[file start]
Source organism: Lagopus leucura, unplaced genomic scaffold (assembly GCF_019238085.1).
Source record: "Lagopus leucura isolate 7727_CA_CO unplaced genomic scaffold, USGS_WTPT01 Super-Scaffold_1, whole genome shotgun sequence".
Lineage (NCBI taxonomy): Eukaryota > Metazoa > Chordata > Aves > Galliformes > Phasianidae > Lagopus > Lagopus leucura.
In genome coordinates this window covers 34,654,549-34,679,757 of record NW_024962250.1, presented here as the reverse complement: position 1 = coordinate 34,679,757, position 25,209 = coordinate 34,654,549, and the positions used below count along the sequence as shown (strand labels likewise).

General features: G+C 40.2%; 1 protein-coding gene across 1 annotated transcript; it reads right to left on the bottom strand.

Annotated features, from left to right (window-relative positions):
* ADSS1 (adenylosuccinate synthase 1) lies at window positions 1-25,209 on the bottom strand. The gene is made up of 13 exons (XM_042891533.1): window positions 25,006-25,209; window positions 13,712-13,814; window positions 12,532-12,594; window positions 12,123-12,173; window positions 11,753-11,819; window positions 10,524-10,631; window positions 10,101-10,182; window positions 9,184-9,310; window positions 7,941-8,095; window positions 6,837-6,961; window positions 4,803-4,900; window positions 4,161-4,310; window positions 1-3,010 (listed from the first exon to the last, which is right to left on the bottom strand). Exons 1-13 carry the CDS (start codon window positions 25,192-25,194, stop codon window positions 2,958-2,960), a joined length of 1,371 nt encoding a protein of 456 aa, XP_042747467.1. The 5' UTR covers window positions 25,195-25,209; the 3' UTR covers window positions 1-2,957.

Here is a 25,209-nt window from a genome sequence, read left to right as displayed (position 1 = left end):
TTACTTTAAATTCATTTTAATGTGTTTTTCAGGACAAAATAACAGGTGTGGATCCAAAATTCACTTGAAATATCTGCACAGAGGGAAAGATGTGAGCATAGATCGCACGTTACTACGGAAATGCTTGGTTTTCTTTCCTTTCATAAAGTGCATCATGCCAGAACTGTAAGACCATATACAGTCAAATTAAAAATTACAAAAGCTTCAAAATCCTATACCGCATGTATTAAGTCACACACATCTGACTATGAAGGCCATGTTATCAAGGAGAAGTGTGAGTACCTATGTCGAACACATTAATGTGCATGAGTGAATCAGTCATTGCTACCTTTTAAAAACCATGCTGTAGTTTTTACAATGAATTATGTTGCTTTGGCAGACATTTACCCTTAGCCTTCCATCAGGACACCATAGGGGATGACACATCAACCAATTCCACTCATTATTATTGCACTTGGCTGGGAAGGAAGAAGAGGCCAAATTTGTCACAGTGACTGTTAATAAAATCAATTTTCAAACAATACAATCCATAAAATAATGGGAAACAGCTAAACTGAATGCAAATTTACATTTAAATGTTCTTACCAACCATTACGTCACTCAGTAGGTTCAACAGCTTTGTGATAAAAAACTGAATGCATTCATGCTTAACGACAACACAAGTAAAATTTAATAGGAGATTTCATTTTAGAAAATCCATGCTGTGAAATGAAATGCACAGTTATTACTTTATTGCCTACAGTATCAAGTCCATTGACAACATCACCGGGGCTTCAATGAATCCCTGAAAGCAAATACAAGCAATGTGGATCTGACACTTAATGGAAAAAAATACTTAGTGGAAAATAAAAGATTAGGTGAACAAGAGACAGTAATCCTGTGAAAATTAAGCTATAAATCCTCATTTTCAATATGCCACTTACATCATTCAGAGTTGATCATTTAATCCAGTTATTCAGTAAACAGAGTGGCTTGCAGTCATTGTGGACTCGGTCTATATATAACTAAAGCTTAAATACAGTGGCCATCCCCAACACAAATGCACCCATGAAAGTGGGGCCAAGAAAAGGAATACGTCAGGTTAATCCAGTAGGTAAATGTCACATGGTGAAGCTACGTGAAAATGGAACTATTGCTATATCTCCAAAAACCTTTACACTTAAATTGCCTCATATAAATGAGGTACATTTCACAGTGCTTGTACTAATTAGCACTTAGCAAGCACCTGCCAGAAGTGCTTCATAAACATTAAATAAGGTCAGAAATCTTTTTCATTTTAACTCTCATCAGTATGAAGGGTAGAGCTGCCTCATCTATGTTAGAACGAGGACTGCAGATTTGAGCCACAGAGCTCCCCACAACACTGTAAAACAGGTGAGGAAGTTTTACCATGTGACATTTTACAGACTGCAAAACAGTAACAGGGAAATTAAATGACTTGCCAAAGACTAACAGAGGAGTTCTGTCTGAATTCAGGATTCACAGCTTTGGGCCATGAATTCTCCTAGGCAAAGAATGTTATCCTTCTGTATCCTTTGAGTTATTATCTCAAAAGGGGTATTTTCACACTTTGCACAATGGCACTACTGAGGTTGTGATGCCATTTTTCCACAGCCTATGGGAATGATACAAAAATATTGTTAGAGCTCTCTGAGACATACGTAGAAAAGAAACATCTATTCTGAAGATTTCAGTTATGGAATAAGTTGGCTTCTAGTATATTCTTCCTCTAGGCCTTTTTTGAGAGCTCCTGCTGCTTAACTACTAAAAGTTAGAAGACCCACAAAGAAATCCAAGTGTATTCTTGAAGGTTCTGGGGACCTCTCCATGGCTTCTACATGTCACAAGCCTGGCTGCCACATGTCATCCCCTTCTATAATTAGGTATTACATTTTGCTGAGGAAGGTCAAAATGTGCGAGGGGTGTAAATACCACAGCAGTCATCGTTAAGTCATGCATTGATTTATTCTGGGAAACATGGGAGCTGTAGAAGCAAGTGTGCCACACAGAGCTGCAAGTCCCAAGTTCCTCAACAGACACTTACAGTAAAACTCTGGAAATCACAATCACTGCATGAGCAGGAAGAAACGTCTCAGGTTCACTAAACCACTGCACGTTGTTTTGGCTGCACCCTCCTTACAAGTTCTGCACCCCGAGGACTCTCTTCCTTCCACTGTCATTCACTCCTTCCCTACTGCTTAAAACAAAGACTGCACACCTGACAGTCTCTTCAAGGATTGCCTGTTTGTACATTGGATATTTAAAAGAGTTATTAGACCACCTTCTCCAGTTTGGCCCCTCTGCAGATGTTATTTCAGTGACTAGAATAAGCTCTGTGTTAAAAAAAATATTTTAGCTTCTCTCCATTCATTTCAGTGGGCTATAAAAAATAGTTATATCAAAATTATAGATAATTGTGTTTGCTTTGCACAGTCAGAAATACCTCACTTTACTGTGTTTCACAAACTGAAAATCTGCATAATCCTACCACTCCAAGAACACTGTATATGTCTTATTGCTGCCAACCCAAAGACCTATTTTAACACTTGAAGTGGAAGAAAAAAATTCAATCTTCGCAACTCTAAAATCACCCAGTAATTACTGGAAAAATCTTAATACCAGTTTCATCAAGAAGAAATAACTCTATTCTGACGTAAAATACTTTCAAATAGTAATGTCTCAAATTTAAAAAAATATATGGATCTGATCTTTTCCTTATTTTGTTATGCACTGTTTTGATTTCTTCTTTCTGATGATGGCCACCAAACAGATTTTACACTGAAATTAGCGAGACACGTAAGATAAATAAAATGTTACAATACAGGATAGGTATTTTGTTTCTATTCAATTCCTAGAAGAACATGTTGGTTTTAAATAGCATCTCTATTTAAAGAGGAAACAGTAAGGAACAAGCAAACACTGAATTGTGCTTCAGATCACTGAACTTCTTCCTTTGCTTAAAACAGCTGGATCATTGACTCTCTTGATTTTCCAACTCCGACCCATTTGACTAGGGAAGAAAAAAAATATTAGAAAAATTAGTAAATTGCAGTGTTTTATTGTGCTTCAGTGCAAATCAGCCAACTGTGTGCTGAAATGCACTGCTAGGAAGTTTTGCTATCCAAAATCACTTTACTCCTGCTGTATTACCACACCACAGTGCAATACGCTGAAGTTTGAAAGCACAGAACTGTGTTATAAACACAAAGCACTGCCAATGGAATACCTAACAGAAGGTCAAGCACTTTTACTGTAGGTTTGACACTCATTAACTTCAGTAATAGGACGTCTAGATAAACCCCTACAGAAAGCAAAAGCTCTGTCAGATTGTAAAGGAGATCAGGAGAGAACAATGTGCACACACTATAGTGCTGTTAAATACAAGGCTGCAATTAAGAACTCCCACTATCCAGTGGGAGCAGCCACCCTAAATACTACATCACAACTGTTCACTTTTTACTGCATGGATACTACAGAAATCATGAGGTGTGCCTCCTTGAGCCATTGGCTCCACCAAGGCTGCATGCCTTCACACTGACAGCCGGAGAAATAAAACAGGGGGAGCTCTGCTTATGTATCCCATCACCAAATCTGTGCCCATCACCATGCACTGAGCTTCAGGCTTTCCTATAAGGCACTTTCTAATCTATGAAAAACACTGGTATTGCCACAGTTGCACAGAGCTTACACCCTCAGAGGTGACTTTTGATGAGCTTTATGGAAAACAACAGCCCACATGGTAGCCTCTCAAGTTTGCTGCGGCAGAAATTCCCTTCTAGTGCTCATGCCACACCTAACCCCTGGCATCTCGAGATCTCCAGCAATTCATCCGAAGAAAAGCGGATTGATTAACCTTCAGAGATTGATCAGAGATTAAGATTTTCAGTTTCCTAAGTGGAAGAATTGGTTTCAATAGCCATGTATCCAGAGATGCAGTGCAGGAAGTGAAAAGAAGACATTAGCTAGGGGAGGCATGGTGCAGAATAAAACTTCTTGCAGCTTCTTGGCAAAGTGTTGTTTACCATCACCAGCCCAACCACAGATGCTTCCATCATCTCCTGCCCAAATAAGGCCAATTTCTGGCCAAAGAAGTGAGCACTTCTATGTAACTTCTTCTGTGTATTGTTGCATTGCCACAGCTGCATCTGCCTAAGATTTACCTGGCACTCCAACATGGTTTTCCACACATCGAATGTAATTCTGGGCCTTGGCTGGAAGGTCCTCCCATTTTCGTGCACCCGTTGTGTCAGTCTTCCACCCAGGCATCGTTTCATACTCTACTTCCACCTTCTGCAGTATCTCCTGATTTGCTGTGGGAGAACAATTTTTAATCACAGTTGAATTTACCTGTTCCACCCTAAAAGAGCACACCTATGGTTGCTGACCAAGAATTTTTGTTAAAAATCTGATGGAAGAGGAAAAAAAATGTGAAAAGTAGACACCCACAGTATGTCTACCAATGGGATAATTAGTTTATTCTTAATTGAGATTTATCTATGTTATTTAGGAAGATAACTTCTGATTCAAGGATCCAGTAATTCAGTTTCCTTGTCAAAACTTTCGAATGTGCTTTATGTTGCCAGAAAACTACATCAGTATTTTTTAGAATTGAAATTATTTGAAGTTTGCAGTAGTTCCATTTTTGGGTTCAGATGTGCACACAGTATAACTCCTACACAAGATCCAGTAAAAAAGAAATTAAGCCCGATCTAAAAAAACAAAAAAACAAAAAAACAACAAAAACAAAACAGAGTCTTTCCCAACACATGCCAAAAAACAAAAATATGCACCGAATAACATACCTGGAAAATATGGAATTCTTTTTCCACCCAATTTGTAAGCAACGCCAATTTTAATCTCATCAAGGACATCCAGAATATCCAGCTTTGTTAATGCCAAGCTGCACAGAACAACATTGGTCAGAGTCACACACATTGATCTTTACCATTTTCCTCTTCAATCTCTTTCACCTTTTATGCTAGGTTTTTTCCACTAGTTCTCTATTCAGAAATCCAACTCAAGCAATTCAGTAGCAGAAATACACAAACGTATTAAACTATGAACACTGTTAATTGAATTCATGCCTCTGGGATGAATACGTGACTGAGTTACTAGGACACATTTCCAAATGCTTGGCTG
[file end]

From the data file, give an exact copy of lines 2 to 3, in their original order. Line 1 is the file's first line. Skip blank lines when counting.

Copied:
Source record: "Lagopus leucura isolate 7727_CA_CO unplaced genomic scaffold, USGS_WTPT01 Super-Scaffold_1, whole genome shotgun sequence".
Lineage (NCBI taxonomy): Eukaryota > Metazoa > Chordata > Aves > Galliformes > Phasianidae > Lagopus > Lagopus leucura.